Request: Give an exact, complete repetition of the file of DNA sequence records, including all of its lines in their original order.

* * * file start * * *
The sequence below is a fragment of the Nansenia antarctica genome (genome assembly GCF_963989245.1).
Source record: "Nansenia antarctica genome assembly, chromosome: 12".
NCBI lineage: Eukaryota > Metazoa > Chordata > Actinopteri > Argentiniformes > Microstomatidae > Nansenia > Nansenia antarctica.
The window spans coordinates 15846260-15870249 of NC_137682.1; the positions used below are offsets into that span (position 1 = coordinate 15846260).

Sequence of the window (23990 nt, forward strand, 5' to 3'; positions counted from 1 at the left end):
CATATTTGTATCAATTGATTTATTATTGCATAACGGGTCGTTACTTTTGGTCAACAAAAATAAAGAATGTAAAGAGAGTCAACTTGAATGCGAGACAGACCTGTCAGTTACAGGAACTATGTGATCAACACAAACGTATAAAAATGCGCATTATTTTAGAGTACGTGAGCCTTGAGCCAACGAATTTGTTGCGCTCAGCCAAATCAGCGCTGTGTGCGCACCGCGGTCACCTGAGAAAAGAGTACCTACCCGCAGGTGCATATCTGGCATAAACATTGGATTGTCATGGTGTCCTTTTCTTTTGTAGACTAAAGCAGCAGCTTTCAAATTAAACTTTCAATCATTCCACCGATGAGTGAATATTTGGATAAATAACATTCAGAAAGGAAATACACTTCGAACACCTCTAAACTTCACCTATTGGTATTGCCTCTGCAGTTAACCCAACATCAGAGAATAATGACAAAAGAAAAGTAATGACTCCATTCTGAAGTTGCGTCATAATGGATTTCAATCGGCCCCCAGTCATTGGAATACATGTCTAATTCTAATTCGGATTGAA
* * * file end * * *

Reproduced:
The sequence below is a fragment of the Nansenia antarctica genome (genome assembly GCF_963989245.1).
Source record: "Nansenia antarctica genome assembly, chromosome: 12".
NCBI lineage: Eukaryota > Metazoa > Chordata > Actinopteri > Argentiniformes > Microstomatidae > Nansenia > Nansenia antarctica.
The window spans coordinates 15846260-15870249 of NC_137682.1; the positions used below are offsets into that span (position 1 = coordinate 15846260).

Sequence of the window (23990 nt, forward strand, 5' to 3'; positions counted from 1 at the left end):
CATATTTGTATCAATTGATTTATTATTGCATAACGGGTCGTTACTTTTGGTCAACAAAAATAAAGAATGTAAAGAGAGTCAACTTGAATGCGAGACAGACCTGTCAGTTACAGGAACTATGTGATCAACACAAACGTATAAAAATGCGCATTATTTTAGAGTACGTGAGCCTTGAGCCAACGAATTTGTTGCGCTCAGCCAAATCAGCGCTGTGTGCGCACCGCGGTCACCTGAGAAAAGAGTACCTACCCGCAGGTGCATATCTGGCATAAACATTGGATTGTCATGGTGTCCTTTTCTTTTGTAGACTAAAGCAGCAGCTTTCAAATTAAACTTTCAATCATTCCACCGATGAGTGAATATTTGGATAAATAACATTCAGAAAGGAAATACACTTCGAACACCTCTAAACTTCACCTATTGGTATTGCCTCTGCAGTTAACCCAACATCAGAGAATAATGACAAAAGAAAAGTAATGACTCCATTCTGAAGTTGCGTCATAATGGATTTCAATCGGCCCCCAGTCATTGGAATACATGTCTAATTCTAATTCGGATTGAA